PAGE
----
Crowding Out: Estate Tax Reform and the Elder Law Policy Agenda

Research output: Contribution to journalArticlepeer-review


The passage of the Economic Growth and Tax Relief Reconciliation Act (EGTRRA) in 2001 was a major triumph for the Bush administration, as it represented a victory for its anti-tax agenda. The passage of the EGTRRA, however, has had a number of effects both in terms of tax policy and in the larger elder law policy agenda. In this article, Professor Richard Kaplan, a noted scholar in both elder law and tax policy, takes those who advocate reducing the estate tax to task. Although the exemptions for the estate tax should, and ought to be raised to keep pace with inflation, the very issue, by dominating the elder law policy agenda, has distracted attention away from issues that are far more pressing for older Americans. Professor Kaplan goes on to question whether the estate tax is truly an elder law issue, noting that it does not affect the elderly, only their survivors. After examining the workings of the EGTRRA, Professor Kaplan then explores other elder law issues that are of more importance to elderly Americans, such as prescription drugs, long-term care insurance, advance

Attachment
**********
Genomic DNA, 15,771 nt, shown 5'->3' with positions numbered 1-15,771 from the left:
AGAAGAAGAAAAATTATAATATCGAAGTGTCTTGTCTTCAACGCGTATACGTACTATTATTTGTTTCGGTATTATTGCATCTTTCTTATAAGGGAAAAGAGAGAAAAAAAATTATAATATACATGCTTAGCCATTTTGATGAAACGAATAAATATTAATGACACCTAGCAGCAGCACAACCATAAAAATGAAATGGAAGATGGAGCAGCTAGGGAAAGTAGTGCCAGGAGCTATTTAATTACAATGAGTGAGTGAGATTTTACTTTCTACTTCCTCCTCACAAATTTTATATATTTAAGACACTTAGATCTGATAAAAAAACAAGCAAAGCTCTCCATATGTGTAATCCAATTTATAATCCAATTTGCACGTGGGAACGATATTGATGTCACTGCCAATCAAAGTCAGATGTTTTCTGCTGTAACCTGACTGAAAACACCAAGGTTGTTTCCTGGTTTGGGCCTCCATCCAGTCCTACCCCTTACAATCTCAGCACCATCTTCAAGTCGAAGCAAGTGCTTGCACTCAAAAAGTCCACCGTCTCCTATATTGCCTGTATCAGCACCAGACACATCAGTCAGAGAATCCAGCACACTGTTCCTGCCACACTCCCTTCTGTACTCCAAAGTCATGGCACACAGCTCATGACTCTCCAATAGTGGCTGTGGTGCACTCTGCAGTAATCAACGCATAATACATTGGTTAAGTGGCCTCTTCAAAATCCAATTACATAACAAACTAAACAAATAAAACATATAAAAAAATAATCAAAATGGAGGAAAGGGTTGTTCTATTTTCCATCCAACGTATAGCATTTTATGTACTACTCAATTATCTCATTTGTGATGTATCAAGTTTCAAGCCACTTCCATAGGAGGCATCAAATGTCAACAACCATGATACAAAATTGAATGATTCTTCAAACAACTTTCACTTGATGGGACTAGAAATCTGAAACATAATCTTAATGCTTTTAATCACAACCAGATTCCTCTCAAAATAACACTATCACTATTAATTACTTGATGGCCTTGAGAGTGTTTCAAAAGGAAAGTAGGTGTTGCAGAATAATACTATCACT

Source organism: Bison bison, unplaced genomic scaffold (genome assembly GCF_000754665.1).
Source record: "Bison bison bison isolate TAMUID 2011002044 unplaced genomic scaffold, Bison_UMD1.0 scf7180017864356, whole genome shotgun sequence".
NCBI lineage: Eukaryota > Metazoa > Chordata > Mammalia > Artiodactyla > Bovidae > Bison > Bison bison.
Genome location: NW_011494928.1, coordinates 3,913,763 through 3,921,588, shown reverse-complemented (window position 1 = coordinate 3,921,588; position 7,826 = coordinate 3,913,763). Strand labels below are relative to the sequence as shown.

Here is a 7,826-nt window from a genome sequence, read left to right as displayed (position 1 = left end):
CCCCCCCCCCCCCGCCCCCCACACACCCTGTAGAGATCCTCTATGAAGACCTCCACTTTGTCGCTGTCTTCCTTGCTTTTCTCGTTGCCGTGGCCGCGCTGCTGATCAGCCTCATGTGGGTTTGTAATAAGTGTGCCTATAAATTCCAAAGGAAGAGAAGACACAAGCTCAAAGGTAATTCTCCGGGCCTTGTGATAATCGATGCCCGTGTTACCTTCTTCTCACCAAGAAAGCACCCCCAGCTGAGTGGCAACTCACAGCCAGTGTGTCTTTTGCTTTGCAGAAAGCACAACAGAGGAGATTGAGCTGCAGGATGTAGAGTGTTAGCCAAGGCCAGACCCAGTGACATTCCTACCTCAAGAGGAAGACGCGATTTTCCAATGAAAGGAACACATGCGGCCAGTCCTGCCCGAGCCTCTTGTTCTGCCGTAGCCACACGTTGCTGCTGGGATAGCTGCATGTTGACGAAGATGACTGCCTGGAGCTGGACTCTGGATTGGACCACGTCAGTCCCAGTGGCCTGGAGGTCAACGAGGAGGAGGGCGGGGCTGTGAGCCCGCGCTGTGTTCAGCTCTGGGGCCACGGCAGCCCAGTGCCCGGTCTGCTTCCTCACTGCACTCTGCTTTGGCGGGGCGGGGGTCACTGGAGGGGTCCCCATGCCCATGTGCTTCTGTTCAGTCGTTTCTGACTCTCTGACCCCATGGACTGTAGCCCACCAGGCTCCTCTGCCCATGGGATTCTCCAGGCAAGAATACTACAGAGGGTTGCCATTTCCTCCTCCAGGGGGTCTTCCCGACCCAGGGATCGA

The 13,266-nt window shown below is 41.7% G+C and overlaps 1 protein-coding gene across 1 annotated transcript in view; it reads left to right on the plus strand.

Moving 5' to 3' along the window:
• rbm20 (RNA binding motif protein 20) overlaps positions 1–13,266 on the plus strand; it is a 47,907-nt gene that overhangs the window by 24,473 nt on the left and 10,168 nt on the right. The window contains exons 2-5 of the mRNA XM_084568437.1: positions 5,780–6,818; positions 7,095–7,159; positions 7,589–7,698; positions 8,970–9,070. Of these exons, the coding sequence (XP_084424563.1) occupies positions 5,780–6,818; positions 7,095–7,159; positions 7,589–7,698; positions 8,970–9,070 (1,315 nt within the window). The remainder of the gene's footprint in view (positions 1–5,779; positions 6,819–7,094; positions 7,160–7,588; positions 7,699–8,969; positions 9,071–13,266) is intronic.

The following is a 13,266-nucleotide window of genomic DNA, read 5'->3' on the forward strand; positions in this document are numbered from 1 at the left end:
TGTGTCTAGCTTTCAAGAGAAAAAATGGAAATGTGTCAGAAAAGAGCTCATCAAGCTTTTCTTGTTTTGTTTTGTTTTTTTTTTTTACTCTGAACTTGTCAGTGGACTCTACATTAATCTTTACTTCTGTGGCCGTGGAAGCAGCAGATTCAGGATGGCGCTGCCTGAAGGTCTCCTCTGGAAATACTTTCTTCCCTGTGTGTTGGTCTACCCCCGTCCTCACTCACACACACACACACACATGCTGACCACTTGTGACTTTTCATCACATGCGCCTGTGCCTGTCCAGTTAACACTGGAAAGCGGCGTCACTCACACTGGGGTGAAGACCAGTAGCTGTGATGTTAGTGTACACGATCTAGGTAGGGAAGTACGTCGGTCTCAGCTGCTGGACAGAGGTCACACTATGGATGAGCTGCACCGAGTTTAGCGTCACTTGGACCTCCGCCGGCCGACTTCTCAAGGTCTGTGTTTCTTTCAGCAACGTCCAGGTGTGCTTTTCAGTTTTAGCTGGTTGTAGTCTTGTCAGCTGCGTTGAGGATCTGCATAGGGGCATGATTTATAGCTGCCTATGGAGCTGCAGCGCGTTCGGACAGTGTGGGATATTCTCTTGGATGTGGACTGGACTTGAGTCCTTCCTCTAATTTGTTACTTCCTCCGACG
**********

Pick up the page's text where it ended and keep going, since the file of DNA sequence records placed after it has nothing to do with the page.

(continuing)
health-care directives, Social Security’s earnings test, and employer-provided
pensions, a field that is increasingly more important in the wake of the Enron disaster. Professor Kaplan concludes by calling for more attention to issues that relate directly to the medical and financial quality of elders’ lives, instead of the pecuniary interests of their survivors.
Original languageEnglish (US)
Pages (from-to)15-46
Number of pages32
JournalElder Law Journal
StatePublished - 2002


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